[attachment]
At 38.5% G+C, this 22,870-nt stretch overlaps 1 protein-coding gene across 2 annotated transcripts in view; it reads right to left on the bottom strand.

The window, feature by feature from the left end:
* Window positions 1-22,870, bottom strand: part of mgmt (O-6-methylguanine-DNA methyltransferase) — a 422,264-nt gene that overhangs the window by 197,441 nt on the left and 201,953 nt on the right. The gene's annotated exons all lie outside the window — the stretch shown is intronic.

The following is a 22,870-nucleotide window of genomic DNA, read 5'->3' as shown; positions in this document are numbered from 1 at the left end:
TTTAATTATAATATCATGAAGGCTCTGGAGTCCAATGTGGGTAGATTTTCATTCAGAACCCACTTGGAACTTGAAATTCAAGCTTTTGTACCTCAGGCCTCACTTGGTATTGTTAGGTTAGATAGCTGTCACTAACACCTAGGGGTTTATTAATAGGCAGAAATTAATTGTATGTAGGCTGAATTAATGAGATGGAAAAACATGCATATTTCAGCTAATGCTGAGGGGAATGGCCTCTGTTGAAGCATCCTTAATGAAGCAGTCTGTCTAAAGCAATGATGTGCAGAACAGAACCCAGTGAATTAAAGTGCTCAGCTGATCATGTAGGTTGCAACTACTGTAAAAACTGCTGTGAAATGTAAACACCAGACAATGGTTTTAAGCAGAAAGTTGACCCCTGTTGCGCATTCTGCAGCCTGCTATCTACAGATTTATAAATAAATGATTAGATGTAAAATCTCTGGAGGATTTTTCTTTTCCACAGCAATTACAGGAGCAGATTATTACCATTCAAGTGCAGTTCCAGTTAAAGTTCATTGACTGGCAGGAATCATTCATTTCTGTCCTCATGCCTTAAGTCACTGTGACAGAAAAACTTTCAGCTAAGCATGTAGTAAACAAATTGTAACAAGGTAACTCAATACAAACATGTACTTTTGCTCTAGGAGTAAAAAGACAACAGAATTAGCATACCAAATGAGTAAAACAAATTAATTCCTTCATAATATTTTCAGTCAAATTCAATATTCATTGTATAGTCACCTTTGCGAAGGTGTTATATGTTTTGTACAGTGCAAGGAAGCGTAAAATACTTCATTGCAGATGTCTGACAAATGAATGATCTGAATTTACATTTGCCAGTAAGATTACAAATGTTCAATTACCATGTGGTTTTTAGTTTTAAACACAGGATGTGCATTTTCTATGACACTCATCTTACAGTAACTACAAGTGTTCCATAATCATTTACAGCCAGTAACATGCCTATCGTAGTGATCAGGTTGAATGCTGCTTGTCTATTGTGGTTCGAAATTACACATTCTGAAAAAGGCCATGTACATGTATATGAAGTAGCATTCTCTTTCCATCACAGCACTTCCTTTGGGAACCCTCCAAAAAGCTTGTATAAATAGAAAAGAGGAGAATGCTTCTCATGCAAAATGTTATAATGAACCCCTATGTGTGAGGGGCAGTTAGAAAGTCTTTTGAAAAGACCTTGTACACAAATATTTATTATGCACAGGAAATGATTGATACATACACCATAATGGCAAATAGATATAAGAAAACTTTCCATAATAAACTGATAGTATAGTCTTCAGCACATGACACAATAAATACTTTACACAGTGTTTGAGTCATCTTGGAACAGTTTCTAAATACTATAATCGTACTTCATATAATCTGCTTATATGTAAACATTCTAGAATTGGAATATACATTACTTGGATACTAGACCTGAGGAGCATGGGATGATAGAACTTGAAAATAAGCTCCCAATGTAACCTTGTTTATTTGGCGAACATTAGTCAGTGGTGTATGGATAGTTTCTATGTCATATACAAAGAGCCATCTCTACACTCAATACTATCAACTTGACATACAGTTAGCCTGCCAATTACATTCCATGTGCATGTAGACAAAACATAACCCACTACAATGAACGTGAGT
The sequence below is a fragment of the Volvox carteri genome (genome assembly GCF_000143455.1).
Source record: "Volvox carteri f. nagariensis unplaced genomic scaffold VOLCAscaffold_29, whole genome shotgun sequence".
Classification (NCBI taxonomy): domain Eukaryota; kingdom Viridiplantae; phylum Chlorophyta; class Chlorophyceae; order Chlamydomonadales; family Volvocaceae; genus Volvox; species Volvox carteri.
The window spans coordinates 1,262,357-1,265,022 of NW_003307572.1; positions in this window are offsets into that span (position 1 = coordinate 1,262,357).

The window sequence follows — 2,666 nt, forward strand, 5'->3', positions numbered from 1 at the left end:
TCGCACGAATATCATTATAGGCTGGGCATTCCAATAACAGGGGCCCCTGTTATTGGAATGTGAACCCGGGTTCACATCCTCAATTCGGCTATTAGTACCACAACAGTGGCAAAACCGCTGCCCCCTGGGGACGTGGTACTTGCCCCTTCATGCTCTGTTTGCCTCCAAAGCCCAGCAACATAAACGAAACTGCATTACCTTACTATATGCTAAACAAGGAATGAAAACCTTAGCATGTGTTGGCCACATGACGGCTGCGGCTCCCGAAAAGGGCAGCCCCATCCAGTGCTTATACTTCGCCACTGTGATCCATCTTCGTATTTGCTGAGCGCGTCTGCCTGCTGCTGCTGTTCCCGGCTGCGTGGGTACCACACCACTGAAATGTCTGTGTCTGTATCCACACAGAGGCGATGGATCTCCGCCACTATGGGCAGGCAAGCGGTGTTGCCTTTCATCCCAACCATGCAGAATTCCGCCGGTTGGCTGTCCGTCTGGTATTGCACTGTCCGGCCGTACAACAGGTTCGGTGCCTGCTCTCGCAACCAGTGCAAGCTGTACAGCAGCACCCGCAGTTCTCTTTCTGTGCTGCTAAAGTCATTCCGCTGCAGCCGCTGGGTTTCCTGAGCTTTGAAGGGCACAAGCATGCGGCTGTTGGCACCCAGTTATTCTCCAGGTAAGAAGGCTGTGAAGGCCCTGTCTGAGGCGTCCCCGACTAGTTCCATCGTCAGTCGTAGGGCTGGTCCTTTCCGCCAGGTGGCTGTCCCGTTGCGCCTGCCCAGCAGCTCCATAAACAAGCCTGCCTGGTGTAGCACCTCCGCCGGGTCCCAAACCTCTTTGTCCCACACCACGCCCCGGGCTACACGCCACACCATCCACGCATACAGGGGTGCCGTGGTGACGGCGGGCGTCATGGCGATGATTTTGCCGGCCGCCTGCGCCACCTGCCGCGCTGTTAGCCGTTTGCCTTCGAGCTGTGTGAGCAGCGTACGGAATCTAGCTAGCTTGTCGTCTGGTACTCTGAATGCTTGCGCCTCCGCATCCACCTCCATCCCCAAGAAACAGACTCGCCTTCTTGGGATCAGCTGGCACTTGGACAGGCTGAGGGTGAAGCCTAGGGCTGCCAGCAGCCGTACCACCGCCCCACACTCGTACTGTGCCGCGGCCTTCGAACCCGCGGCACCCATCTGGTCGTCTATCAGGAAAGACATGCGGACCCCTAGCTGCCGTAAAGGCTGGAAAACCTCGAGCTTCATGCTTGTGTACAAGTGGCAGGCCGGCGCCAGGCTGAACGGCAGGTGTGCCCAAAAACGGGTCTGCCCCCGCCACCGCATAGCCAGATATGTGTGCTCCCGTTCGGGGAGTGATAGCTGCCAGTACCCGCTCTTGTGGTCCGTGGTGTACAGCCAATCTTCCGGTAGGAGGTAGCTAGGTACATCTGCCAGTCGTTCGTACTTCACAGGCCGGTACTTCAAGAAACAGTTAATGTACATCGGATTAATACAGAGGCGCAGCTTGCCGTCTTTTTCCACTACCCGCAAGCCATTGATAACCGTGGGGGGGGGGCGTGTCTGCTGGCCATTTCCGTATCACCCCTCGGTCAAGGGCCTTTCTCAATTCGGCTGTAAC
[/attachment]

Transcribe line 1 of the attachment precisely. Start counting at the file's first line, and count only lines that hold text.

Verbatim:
At 38.5% G+C, this 22,870-nt stretch overlaps 1 protein-coding gene across 2 annotated transcripts in view; it reads right to left on the bottom strand.